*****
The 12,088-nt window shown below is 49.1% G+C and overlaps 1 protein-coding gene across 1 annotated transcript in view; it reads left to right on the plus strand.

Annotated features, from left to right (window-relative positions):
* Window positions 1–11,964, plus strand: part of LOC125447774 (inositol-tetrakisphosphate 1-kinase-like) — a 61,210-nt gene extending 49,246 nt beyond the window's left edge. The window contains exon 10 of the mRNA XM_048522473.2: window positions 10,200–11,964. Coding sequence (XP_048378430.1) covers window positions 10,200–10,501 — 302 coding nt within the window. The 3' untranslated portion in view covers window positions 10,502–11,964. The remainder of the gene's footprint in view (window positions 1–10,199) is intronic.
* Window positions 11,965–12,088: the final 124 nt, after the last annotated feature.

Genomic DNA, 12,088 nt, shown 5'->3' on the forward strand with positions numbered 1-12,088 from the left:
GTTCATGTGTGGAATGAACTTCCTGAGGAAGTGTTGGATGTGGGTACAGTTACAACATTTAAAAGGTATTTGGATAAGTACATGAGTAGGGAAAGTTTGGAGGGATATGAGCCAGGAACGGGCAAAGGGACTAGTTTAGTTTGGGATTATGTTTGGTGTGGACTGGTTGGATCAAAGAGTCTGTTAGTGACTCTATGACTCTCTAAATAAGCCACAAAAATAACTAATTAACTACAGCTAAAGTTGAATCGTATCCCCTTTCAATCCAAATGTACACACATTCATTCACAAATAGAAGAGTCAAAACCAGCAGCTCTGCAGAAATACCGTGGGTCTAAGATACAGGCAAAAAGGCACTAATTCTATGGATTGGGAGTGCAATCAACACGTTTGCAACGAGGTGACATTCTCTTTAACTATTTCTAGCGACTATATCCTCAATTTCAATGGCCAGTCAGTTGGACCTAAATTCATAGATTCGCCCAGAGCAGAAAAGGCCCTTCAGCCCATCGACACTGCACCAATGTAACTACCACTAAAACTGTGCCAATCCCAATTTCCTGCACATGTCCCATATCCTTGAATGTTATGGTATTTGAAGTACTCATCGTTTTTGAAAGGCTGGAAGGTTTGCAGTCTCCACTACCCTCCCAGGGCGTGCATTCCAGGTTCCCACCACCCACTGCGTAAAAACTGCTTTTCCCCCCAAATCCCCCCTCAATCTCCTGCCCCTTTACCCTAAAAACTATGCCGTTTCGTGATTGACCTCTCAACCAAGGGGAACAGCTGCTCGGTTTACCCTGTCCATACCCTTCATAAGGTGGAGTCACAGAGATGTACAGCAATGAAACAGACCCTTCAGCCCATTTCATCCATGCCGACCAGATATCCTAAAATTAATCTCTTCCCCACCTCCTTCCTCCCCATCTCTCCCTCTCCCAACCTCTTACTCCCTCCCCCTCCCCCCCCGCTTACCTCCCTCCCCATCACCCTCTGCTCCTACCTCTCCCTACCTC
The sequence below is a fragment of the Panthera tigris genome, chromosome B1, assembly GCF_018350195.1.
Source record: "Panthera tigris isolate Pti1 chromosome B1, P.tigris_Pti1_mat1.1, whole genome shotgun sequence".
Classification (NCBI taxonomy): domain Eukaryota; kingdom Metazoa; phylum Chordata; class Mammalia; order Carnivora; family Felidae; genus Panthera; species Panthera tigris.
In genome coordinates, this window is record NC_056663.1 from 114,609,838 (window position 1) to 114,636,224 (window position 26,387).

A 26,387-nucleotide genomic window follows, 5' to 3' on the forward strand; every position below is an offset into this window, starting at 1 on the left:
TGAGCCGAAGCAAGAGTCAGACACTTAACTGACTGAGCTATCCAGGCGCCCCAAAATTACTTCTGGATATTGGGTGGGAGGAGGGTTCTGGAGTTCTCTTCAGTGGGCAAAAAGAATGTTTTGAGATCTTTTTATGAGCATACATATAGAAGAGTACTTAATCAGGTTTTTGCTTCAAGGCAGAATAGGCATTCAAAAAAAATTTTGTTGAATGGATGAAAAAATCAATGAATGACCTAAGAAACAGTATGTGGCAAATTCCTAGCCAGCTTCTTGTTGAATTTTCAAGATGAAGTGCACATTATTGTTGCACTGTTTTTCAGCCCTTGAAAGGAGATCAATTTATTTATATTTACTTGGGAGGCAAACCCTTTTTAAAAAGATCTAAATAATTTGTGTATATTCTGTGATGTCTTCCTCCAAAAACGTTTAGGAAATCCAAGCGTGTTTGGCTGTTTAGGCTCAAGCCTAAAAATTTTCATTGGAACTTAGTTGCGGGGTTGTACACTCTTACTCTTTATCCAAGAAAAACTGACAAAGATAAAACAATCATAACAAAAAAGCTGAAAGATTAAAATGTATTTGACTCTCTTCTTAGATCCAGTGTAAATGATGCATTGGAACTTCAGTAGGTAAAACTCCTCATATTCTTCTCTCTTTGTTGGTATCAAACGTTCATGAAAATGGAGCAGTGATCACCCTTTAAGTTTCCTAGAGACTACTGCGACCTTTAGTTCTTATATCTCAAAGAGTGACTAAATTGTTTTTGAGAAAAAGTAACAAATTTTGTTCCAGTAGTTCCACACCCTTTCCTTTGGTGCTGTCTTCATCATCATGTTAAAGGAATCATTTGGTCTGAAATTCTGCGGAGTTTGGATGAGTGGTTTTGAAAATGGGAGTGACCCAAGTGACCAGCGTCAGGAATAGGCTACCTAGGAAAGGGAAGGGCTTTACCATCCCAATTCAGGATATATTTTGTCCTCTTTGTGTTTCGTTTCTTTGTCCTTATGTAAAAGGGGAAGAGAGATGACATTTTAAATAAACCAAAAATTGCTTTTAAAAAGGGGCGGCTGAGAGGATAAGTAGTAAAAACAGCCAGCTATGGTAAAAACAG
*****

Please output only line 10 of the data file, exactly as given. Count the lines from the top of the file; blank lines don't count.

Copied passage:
In genome coordinates, this window is record NC_056663.1 from 114,609,838 (window position 1) to 114,636,224 (window position 26,387).